Organizers estimate that between 6,000 to 8,000 participants attended the march. Photo: Courtesy of the Women’s March, Ottawa Chapter.
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Second annual Women’s March in Ottawa sees new speakers, activities

On Saturday, Jan. 20, women and allies took to the streets of Ottawa for the second annual Women’s March, advocating for women and trans people of various intersecting identities.

Police and event organizers estimate that there were between 6,000 and 8,000 participants at the Ottawa march, while up to 50 other marches took place across the country on the same day, with various other cities in the United States also participating for the second year.

The event, which started at Parliament Hill and made its way down to the Bronson Centre, was co-led by Amanda Carver and Catherine Butler, who are part of the Women’s March, Ottawa Chapter.

The chapter hosts community tables and workshops throughout the year, working on initiatives such as supporting more women in politics, raising the voice of other marginalized groups, and taking collective action to end gender-based violence.

“The march came together in a very organic way,” said Carver. “We have some guidance from collaborating and having ongoing dialogue with women’s marches at national and international levels.”

The Jan. 20 march took place a day after the one-year anniversary of U.S. President Donald Trump’s inauguration.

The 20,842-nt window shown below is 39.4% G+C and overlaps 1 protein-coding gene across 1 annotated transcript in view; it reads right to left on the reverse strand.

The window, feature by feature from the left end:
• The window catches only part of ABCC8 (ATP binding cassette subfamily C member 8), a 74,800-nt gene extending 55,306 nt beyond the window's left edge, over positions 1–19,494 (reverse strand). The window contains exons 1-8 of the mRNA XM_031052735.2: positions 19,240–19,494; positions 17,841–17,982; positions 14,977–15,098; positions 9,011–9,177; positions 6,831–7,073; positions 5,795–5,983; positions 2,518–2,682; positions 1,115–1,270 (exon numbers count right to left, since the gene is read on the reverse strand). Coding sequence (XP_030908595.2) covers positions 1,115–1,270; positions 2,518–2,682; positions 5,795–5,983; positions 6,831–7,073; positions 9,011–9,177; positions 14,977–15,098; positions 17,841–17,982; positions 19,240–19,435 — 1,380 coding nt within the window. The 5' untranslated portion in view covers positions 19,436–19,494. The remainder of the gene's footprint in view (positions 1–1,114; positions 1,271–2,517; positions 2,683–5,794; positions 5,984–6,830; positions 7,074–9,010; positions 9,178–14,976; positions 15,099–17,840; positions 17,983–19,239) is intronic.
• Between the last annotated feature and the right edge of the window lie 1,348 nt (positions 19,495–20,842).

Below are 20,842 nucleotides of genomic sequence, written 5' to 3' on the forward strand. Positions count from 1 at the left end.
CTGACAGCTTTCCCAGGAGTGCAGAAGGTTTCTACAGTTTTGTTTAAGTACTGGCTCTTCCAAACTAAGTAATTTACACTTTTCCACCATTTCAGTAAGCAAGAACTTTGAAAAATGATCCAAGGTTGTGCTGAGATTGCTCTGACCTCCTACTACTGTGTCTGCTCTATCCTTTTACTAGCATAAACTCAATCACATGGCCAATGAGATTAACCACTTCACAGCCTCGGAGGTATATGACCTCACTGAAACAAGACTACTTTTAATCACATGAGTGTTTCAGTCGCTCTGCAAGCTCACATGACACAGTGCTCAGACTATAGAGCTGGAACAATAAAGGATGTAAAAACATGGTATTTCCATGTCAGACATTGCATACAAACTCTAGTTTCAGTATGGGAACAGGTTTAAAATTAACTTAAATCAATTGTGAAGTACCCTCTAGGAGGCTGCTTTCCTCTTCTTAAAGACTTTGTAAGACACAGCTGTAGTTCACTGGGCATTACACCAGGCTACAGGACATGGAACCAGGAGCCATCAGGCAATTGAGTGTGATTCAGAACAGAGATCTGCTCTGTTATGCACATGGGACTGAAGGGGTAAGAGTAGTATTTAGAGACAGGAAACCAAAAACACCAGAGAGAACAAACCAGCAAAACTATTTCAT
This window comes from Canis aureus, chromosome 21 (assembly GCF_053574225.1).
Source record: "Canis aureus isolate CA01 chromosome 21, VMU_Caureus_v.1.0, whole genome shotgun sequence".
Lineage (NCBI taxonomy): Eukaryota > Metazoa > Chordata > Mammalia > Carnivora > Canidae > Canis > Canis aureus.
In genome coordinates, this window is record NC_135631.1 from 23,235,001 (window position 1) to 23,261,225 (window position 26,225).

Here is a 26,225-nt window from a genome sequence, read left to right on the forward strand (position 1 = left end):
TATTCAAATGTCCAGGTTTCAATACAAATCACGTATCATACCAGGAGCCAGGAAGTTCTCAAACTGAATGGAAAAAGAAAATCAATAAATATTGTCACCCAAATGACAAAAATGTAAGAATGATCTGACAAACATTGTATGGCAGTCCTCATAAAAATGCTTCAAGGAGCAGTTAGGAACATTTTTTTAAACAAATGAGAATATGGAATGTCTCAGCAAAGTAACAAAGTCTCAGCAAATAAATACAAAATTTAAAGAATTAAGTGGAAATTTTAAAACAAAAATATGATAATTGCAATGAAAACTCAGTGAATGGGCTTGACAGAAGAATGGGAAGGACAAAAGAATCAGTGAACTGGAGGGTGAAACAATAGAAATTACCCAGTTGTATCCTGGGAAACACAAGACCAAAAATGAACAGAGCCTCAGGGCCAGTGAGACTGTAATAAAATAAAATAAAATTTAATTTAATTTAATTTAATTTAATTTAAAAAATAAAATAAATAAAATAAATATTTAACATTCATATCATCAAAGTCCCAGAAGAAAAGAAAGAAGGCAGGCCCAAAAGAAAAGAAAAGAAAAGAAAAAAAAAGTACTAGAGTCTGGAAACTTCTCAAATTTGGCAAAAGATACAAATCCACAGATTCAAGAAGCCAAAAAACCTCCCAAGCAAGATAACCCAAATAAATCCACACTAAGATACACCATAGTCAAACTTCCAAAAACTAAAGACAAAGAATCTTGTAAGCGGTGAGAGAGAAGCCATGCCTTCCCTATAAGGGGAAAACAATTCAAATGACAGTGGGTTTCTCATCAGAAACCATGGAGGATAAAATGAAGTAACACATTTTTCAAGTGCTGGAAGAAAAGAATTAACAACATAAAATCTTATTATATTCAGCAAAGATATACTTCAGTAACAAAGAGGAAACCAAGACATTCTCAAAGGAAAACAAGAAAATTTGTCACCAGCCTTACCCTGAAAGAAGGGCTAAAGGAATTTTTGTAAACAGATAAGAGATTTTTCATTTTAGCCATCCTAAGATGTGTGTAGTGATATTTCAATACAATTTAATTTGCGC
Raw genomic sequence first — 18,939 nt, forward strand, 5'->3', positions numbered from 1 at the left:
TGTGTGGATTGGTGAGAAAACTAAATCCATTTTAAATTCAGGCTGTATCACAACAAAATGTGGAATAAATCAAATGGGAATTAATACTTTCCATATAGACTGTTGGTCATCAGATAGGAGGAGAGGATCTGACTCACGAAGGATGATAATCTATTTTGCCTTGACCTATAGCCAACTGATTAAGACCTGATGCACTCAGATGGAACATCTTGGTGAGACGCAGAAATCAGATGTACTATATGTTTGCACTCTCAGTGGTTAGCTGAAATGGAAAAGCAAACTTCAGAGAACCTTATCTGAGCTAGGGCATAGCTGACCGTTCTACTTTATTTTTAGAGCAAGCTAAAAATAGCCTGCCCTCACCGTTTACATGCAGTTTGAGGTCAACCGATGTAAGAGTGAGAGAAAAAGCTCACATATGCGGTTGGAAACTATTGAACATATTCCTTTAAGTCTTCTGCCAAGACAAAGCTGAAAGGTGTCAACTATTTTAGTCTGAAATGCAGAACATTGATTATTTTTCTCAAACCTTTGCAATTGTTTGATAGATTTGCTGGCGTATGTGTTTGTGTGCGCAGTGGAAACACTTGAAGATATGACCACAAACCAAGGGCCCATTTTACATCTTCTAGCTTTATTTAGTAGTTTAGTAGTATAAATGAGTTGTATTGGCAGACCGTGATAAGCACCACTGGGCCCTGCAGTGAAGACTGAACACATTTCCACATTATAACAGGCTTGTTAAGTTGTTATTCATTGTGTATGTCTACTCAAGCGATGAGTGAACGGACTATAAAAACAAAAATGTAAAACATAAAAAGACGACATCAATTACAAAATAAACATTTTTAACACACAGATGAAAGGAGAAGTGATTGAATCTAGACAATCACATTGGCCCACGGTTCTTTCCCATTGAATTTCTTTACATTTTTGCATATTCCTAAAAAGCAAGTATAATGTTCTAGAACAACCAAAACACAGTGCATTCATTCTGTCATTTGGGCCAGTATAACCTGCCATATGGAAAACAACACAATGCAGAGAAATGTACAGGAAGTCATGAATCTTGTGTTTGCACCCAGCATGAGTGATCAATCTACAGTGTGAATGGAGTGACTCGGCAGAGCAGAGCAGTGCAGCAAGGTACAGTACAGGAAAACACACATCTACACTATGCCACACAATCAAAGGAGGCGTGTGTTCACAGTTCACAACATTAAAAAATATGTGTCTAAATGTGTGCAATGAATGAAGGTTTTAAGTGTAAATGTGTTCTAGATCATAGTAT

In Ottawa, Carver says that they ran into few challenges, most of which can be chalked up to logistic issues.

The Ottawa Police have confirmed that there were no arrests or incidents at the march, however there were two male counter protesters at the corner of Laurier Avenue and Lyon Street who held up signs that read, “Men Matter Too” and “There are only two genders.”

This year, the organizing team made an effort to be more inclusive as a result of the feedback they received from the previous march.

“For example, as organizers we decided we were not wearing “pussy hats” to be inclusive of transgender women,” says Carver. “We also added a mobility bus to accommodate for mobility challenges, and ensured that we had ASL translation both at the hill as well as Bronson Centre.”

Sophie Rose, a second-year communications student at the University of Ottawa, says that this was her second year attending the march in Ottawa.

“My friends and I have started to look forward to it every year,” she said. “I think this year, especially with the ‘Me Too’ movement the energy was especially pretty high.”

Carver emphasizes that these marches are important because they make a collective statement about the state of women’s rights and making changes towards making our society more inclusive for all oppressed groups, including Indigenous groups, people of colour, LGBTQ2s.

“It’s a public commitment to keep fighting together to make this better,” she said. “If we don’t make big gestures like marches, these discussions get pushed out of the limelight and do not get the coverage required in traditional media and social media.”